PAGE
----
I am currently riding under the training of a husband and wife here in Louisiana. The wife is wonderful. She and I have similarities in our backgrounds as we both came from middle class families in the mid-west, are college educated and selected a career that follows our life’s passions. Her husband on the other hand, is an older Colombian man who is the antithesis of politically correct, with broken English, a fairly large ego, a health food nut and is full of feist, all within an approximately 5’3 frame.
He is a talker, as I too, would describe myself and in our many discussions, I have recognized his wisdom.
Listed are a few life lessons I have learned from my Colombian horse trainer:
1.) It doesn’t matter how pretty you are if you’re not in control of your horse ( life)
While riding, I am focused on my posture and the guidance I am providing to the horse, but if I’m not controlling the horse, it doesn’t matter how good I look, the horse will show the lack of control of the rider.
In applying this to real life, I say these are the beautiful, yet bat shit crazy women. The exterior can only get us so far. With confidence, stability, goals, and being centered, then our true beauty can really shine.
2) The horse makes no mistakes, you do
In life, its easiest to blame others, to say we have no control. Its you not me statements. What we know is that, it is really all about us; how we react, interpret, respond and cope. Stop blaming, start doing, learning, practicing and trying, and life will go in the best direction.
3) Get back in the saddle and don’t whine about it
When I was 9 years old, my father was harmed while attempting to train a horse; and despite riding regularly, his injury sparked a large fear in me about the harm that can come from horses. When my father’s injuries healed and we returned to the stable, I was so nervous that I would only be on the horse if it was on a lead (similar to a leash). Shortly after his injuries healed, my father died, my mother sold all the horses, and my 9 year old child fear turned into an adult phobia.
A few years ago, I talked about enrolling my son in horse riding lessons and my husband noted how I had been talking a lot about horses lately and he felt my desires to get our son on a horse was really about my need to return to riding. I listened to his advice, found a fantastic stable/trainer in Michigan, informed them of my phobia and set up a lesson.
On my first lesson, the trainer had me sitting on the saddle while the horse was walking and drop the reigns. As I did so, tears fell on my face. My sense of fear and panic was high. I remember how my trainer mentioned that one day I would feel so comfortable and safe on a horse that I would be cantering. I gasped, I could barely tolerate sitting in the saddle while the horse very slowly walked and I had no reigns in my hands, let alone cantering.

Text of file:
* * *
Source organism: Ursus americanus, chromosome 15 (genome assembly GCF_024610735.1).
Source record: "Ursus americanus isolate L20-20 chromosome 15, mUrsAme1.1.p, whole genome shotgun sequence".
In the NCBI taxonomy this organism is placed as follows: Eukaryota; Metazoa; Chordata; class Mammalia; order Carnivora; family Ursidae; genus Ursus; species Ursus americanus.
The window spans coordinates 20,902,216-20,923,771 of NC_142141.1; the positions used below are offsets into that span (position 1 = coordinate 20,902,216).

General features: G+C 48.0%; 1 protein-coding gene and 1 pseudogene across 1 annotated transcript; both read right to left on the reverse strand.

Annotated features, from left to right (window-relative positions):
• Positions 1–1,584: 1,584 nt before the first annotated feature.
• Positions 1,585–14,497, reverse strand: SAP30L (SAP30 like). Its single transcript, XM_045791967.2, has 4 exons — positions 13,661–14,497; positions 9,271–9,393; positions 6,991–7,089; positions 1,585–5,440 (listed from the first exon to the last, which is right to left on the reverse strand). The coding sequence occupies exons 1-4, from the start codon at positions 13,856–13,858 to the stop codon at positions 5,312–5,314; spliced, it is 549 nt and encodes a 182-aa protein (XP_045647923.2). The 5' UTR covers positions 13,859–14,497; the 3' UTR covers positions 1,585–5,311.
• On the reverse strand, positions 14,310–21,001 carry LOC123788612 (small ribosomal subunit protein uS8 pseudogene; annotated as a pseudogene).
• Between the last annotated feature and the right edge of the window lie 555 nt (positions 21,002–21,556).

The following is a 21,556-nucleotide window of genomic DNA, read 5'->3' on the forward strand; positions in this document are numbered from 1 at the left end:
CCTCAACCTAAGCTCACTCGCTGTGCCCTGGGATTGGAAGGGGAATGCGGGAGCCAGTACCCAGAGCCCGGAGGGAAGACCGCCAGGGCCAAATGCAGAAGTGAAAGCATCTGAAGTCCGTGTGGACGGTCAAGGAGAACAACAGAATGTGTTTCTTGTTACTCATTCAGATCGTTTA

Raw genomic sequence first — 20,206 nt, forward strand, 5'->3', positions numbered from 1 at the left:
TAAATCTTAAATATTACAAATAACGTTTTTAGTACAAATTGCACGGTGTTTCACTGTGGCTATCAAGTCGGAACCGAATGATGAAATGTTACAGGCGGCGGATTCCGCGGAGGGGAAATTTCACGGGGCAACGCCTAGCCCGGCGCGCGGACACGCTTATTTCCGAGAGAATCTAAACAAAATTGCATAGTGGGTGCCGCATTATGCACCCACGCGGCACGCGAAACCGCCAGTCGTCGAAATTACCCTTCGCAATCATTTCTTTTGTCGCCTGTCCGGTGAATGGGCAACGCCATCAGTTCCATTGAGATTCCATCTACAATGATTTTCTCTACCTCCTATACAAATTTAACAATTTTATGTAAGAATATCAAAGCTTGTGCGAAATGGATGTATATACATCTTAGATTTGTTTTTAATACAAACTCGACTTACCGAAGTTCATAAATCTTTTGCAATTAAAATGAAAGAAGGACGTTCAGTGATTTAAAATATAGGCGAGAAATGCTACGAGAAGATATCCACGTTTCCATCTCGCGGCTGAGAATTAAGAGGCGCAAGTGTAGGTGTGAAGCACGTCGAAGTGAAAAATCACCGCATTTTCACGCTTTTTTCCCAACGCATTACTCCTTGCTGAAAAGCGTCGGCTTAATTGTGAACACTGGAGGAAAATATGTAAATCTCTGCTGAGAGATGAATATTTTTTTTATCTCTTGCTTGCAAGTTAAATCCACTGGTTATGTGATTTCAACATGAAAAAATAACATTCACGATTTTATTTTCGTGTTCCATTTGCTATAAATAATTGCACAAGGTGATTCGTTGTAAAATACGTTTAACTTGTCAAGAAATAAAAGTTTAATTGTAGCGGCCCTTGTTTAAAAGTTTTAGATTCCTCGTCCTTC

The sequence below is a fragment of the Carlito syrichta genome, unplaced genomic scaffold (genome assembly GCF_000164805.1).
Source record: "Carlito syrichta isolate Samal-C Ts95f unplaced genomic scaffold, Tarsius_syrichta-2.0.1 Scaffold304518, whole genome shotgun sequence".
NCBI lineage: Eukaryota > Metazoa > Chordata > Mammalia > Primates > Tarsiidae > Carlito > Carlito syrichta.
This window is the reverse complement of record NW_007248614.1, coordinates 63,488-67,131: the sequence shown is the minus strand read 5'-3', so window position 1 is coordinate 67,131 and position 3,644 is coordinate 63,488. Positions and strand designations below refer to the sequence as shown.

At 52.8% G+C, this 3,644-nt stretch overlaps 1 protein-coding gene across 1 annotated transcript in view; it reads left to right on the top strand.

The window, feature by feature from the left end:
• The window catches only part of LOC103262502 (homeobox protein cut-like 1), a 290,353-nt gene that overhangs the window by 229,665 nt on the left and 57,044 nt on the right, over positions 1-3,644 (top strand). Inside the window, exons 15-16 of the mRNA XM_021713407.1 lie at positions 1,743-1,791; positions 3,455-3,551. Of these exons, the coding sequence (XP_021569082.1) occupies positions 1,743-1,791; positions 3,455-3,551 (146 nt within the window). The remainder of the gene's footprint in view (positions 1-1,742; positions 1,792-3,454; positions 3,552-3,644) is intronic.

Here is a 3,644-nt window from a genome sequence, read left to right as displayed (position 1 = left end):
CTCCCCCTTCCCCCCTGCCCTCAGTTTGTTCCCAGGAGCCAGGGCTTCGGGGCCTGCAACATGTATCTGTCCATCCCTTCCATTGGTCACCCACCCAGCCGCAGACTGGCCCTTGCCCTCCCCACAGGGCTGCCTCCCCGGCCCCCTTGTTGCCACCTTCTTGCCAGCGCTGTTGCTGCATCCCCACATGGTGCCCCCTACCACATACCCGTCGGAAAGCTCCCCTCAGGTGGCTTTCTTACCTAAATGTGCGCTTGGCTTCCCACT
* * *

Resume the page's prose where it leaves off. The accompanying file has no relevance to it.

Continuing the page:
Two and one half years later, I was cantering bare back and thrilled to pieces.
I informed my current trainer of my past phobia and despite having worked through so much of it, I still allow fear to interfere with my riding. His wisdom was brief and brusk: get back on and stop whining, which he said all with a smile on his face, which I knew he had faith in my abilities to eliminate the remainder of my fears. The horse bucks, rears, runs…deal with it.
When we have a fear in life, we can overcome, we can succeed and we can do it all, without whining.
4) Being angry changes nothing, get over it
I disclosed to my trainer how riding again helped me heal my relationship with my deceased father as I previously held onto resentments and anger, his response was to challenge why I had held onto anger for so many years. He reminded me of how my anger over my fathers poor choices as a man, husband and father were irrelevant to who I am today. He bluntly told me that he was a man who died a long time ago and I turned out fine.
This statement shocked me as a therapist, I would never suggest ‘just get over it, you’re fine’ to a client. As I believe so much in therapy is to empower our clients to learn from their history, process their thoughts and feelings and start to put puzzle pieces together to create healing, yet my trainer was right. I had been through therapy myself, worked through a lot of the pain and it really was time for me to get over it.
In real life, this is much easier said than done. Emotions can really help us learn and be a guide to our healing yet at the same time, isn’t there a limit to some of our self induced suffering, our painful histories that pull us down. We can get to a point when we have worked through it, processed it, prayed upon it, that we can finally say, I am over it.
5) Don’t forget to enjoy it and have fun
I take riding very seriously, and it is not like I show horses or have some sort of competition in which to perform, I just have a goal to be a strong rider. When my trainer guides me, I intently listen. I listen and try so hard that my sole focus is on that task or skill. I am even reminded to breathe when I get in this mode. It is at times when I try so hard that I need to remember the pleasure in riding, the relaxation that comes with it, the energy of the horse and myself.
There are so many joys and challenges in life.
Remember that you never know who will provide you with that needed wisdom; so keep your ears open, you too may have a surprisingly wise Colombian horse trainer in your life.